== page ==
Public Art Fund presents ‘Nicholas Galanin: In every language there is’ to unveil at Brooklyn Bridge Park in May, 2023




IMAGE CREDITS: Nicholas Galanin. In every language there is Land / En cada lengua hay una Tierra, 2023. Corten steel. Courtesy of the artist and Peter Blum Gallery. Photo: Nicholas Knight, courtesy Public Art Fund, NY. Presented by Public Art Fund at Brooklyn Bridge Park, New York City, May 16 through Fall 2023.

On May 16, 2023, Public Art Fund will debut In every language there is Land / En cada lengua hay una Tierra, a monumental corten steel sculpture by artist Nicholas Galanin. The artist’s first public artwork in New York City, this new 30-foot tall sculpture combines references to the US/Mexico border wall and Pop Art, serving as a point of focus to consider the legacy of colonization and its impact on migration and our relationships with Land across generations, cultures, and communities. In every language there is Land / En cada lengua hay una Tierra questions the concept of border walls, which are designed to cut across land and water, restricting access to the migratory routes necessary for various life forms.

The sculpture is constructed using the identical material and scale of the US/Mexico border wall, deploying materials that may otherwise have been destined for the construction of the wall. Spelling out the word “LAND” as a multiplied and dynamic sculptural form, Galanin’s work defeats the function of the wall as a barrier to entry, focusing instead on the Indigenous connection with Land and mutual sustainability that transcends borders. Nicholas Galanin: In every language there is Land / En cada lengua hay una Tierra will be on view from May 16 through November 12, 2023 in Brooklyn Bridge Park.

“Indigenous care for Land and community is rooted in connection based on mutual sustainability. Rather than nationalism or capital, this perspective always embodies a deep respect for life beyond any single generation. In every language there is Land / En cada lengua hay una Tierra questions barriers to Land, which directly reflect barriers to love, love for Land, community, and future generations,” said artist Nicholas Galanin.

“Nicholas Galanin has developed one of the most distinctive and powerful bodies of work in contemporary North American art,” said Nicholas Baume, Public Art Fund Artistic & Executive Director. “It is profoundly shaped not only by his Lingít-Unangax̂ heritage, knowledge, and practice, but also by his facility with the forms and concepts of international contemporary art. This Public Art Fund commission, his first public project for New York City, promises to be a major cultural event.”

Based in Sitka, Alaska, Galanin works from his experience as a Lingít and Unangax̂ artist, centering Indigeneity in his practice through concept, form, image, and sound. Through a multidisciplinary practice, which includes sculpture, installation, film, and performance, Galanin reclaims creative agency in historical and social narratives, demonstrating contemporary Indigenous art and culture as continuously evolving and embedding his work with incisive observation and reflection. In every language there is Land / En cada lengua hay una Tierra builds on the artist’s practice of creating resonant and critically layered artworks that expand and refocus themes of culture and contemporary social conditions beyond temporal bounds and binary classifications.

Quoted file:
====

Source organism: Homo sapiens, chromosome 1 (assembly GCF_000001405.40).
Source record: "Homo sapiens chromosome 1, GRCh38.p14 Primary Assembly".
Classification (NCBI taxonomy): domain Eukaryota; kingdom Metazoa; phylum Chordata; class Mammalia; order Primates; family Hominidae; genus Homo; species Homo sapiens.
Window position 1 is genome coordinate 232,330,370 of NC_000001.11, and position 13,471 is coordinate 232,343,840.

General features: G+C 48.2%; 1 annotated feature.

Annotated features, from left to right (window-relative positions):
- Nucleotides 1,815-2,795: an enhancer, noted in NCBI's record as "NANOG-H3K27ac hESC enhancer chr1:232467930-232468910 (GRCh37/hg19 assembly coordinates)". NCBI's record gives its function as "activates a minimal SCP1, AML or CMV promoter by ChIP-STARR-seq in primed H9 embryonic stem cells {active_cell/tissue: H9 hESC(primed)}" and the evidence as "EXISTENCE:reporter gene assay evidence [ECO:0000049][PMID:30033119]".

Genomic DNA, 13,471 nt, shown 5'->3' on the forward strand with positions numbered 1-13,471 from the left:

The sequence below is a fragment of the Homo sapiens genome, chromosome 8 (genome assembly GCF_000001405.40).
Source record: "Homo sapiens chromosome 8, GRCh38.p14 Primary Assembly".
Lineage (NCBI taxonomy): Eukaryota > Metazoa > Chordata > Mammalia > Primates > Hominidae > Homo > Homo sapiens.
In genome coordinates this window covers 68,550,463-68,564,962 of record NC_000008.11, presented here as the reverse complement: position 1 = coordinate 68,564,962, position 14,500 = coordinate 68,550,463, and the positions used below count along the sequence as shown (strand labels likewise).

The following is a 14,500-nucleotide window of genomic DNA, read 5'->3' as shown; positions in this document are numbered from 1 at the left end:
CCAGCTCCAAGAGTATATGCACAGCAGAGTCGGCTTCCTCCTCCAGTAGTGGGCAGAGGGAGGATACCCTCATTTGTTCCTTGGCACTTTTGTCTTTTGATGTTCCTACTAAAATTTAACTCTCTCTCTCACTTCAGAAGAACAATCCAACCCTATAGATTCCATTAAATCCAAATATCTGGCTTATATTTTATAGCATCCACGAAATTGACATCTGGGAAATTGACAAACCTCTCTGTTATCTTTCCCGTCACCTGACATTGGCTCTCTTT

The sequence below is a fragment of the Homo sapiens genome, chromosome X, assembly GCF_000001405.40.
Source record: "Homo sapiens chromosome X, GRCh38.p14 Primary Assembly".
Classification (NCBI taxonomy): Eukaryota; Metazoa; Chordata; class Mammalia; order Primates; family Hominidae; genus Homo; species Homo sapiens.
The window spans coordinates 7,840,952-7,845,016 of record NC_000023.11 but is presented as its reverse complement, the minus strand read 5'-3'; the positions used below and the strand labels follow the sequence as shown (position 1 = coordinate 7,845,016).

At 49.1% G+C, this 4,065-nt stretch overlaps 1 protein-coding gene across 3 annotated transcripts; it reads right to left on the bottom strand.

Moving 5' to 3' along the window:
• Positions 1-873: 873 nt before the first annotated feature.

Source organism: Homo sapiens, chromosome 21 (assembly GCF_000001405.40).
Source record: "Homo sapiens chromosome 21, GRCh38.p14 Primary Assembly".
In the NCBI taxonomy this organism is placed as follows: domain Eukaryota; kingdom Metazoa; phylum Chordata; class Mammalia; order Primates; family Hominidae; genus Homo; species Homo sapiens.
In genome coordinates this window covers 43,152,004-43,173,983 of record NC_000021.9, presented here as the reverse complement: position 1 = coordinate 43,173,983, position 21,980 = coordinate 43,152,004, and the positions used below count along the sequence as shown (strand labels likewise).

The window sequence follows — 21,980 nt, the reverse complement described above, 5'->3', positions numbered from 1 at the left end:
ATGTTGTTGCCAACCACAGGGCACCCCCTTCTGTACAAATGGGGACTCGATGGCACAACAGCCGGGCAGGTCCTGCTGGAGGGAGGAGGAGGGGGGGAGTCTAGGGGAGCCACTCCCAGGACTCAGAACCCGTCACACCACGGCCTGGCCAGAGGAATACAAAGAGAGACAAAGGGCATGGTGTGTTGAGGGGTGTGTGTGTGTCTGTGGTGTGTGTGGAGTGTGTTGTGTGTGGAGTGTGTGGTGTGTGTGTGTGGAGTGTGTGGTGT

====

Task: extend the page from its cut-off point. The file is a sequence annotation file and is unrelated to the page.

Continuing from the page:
Resisting categorization, In every language there is Land / En cada lengua hay una Tierra simultaneously references the U.S. border wall, mass marketing, as well as an Indigenous conception of fluid communities and interconnected Land. In contrast to the divisiveness, exclusion, and violence represented by the border wall, the work’s 30-foot tall layered steel walls spell out the word “LAND,” a call for care and reflection on the geographies we traverse. Galanin draws the form and font of the sculpture from recognizable Pop Art imagery to implicate mass media and pop culture in the dissemination of nationalism. With a title that includes both English and Spanish, two languages imposed by colonial regimes on either side of the border, Galanin’s work calls into question non-Indigenous approaches to ownership and national borders. Through language, form, and material, Galanin imbues the work with layers of criticality for how the notions of division and Land ownership are upheld, calling attention to the consequences of enforced exclusion that divides peoples and Land for extractive purposes.

Image credits: Nicholas Galanin, Photo: Raven’s Tale Studio, courtesy Public Art Fund

Alternating between abstraction and definition, our perception of the sculpture is transformed as we experience it from different vantage points. Viewed head on, the work clearly reads “LAND,” but as a viewer moves through and around the work, its form shifts and the dynamic and abstracted nature of the sculpture becomes apparent. The work’s mutability illuminates the lack of borders and division in Galanin’s Indigenous view of a united natural ecosystem and way of life, embracing peaceful movement from one place to another.